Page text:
How to Keep Rust from Damaging Shotgun Shells
Photograph courtesy of Steve Snodgrass/Flickr One of the common problems with shotgun shells, particularly for waterfowlers, is that they get...
Photograph courtesy of Steve Snodgrass/Flickr
One of the common problems with shotgun shells, particularly for waterfowlers, is that they get wet and eventually rust. One time I hedged my bets, thinking that some of the bases of my shells weren’t too rusty, but I was proved wrong; an easy triple on brant geese was spoiled when I killed the first bird and then couldn’t eject the shell from the chamber. Keeping shells from getting rusty will keep you from wanting to wrap your gunning iron around a tree.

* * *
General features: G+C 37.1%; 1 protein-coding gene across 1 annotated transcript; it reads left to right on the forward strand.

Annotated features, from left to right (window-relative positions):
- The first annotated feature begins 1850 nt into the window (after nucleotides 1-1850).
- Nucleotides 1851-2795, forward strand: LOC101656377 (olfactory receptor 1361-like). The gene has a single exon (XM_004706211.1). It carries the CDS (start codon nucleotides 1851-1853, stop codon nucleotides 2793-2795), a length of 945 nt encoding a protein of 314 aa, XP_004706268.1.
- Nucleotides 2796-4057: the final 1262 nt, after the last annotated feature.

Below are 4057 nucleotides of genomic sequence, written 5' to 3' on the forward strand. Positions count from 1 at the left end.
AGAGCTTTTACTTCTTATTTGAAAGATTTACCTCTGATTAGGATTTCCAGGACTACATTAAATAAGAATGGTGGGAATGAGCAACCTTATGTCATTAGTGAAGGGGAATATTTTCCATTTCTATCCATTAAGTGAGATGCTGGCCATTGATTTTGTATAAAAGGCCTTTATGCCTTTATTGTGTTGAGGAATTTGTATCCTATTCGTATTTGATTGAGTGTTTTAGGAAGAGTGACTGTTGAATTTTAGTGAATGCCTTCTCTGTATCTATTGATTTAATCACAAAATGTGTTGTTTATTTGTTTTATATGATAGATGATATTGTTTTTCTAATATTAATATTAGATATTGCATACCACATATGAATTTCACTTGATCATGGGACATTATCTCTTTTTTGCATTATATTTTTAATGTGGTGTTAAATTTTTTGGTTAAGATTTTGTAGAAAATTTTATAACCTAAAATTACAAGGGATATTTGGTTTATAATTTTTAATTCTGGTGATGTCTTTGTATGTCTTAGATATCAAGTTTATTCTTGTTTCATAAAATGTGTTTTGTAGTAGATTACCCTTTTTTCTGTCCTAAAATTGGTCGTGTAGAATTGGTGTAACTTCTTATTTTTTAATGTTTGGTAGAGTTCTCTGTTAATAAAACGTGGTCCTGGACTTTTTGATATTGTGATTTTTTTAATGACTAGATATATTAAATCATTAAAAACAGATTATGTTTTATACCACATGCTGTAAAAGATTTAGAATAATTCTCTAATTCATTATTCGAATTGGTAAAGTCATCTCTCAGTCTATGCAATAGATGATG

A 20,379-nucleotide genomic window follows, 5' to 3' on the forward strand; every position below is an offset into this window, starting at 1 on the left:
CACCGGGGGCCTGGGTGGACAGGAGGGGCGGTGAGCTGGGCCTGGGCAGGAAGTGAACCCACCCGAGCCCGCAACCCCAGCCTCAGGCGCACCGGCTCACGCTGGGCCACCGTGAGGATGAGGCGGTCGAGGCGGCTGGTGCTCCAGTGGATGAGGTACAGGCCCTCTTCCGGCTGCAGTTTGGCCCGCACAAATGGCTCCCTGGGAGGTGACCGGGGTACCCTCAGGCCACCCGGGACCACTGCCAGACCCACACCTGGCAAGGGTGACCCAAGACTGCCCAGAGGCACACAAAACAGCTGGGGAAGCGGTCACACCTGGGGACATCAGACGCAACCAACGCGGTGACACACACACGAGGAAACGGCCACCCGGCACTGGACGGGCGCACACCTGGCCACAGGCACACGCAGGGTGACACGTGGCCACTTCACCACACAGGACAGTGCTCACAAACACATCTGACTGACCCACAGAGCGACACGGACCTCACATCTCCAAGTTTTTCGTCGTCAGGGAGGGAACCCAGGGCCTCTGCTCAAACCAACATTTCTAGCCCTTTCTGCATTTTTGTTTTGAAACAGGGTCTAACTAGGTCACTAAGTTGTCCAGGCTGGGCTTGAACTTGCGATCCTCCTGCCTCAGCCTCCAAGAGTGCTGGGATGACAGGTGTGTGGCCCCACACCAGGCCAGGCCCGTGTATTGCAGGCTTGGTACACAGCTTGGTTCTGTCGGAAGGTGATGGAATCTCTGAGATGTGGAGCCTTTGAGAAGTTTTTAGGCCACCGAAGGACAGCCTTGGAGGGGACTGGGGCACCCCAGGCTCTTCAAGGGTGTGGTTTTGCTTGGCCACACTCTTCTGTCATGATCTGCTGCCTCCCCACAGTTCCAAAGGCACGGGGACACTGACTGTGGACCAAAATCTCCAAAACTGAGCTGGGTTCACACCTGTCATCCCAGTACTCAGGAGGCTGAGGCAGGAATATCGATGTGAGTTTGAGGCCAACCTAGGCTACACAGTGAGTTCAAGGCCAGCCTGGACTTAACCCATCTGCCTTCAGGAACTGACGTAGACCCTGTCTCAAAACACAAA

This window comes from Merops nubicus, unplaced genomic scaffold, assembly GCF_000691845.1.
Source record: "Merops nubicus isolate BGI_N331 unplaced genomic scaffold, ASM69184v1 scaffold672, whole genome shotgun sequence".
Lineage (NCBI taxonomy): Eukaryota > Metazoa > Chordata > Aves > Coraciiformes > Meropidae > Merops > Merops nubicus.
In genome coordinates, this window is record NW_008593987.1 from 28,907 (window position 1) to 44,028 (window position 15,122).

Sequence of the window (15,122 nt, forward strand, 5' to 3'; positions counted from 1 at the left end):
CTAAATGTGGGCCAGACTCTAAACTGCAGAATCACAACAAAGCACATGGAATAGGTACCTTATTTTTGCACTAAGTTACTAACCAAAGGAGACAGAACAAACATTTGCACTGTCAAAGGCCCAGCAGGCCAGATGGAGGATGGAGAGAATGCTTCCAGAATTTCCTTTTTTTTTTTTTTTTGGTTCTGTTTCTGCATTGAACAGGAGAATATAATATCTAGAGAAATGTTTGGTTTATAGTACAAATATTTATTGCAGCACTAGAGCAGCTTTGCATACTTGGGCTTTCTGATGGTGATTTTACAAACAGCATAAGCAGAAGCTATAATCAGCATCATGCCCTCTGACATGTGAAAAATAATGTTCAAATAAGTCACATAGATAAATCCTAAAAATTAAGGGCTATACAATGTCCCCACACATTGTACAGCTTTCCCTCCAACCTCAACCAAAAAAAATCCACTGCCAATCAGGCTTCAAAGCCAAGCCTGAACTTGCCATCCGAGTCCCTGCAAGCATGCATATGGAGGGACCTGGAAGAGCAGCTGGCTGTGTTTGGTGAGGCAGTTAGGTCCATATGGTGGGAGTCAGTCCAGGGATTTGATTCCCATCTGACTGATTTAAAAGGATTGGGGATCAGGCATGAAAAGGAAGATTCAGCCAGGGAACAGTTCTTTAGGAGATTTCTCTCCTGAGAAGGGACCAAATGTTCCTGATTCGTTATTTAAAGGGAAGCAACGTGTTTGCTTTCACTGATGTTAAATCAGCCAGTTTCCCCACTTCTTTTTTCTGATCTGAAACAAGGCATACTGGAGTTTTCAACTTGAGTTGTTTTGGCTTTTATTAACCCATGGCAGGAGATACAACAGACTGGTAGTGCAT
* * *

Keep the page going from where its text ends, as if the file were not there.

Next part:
1. Wipe the bases of the shells with a rust inhibitor such as Knight Oil before you head out for a hunt. The oil repels the moisture so your shells don’t corrode before you use them. Dry them out after every hunt and relube with oil to keep the bases smooth.
On a boat, use a waterproof ammo box. When hunting by foot, toss your shells into a zip-sealed plastic bag to keep them dry from rain or if you wade too deeply when setting your dekes.
If you do get rust on the bases (which happens to all serious waterfowl hunters), dry them, then wrap a small piece of fine-grain sandpaper around the brass and twist the shell several times. Most of the rust will fall off. You won’t need to discard the shell or worry that it’ll jam when the ducks are pouring in.